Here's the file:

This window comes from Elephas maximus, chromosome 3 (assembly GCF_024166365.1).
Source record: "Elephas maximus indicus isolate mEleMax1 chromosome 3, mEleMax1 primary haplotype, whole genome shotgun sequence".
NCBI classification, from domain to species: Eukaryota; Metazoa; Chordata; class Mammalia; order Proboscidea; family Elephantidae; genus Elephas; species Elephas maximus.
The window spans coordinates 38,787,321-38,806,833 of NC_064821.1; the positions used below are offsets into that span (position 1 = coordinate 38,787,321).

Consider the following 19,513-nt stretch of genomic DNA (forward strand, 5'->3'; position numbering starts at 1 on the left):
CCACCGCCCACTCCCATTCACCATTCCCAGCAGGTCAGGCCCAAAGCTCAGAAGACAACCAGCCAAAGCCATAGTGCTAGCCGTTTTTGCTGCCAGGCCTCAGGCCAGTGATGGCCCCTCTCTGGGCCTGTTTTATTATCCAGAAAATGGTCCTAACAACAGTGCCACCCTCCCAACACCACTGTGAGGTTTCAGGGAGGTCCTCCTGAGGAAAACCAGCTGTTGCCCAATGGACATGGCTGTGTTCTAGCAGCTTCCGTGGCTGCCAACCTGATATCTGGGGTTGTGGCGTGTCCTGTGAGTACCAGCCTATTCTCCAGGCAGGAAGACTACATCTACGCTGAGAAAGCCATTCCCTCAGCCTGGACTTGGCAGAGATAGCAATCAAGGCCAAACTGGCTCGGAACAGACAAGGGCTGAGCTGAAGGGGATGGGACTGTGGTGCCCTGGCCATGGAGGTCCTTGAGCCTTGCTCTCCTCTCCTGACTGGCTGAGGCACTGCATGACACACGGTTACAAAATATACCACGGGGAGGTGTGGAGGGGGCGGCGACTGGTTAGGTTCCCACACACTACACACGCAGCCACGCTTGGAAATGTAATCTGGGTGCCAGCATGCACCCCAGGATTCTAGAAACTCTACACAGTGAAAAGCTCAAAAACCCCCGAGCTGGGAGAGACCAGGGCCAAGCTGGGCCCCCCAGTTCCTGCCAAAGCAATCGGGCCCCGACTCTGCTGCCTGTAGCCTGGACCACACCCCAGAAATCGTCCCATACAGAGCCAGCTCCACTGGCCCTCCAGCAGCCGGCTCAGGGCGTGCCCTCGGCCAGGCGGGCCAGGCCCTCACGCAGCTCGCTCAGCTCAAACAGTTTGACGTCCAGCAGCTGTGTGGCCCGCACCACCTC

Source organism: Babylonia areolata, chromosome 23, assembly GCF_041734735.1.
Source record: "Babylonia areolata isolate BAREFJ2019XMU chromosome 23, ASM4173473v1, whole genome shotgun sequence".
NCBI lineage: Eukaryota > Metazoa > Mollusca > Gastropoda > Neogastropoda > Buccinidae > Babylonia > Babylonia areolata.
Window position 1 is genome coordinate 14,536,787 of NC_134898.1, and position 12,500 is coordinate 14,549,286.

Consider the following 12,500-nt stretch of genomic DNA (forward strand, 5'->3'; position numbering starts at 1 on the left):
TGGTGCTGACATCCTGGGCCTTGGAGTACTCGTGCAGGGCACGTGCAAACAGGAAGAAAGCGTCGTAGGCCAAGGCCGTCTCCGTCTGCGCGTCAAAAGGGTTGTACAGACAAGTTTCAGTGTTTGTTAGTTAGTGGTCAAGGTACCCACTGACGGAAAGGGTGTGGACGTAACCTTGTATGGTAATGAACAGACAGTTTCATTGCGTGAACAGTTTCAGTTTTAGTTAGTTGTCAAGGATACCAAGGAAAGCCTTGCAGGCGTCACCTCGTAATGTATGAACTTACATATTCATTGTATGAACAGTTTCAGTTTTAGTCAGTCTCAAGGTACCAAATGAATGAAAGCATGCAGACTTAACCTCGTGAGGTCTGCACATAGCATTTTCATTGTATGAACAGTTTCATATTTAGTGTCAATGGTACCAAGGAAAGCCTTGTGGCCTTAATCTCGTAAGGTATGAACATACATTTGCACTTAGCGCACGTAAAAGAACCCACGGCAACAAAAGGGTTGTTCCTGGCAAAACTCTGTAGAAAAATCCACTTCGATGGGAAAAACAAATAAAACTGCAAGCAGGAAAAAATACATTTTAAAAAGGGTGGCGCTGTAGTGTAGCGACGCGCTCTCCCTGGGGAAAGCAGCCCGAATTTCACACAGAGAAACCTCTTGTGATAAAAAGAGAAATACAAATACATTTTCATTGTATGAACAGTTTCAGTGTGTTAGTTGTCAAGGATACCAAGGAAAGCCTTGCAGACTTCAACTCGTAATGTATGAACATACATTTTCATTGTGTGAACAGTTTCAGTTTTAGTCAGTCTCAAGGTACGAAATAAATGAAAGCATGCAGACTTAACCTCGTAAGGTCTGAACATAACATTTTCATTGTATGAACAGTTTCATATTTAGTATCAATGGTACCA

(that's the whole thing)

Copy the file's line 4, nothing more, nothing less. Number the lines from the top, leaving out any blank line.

The window spans coordinates 38,787,321-38,806,833 of NC_064821.1; the positions used below are offsets into that span (position 1 = coordinate 38,787,321).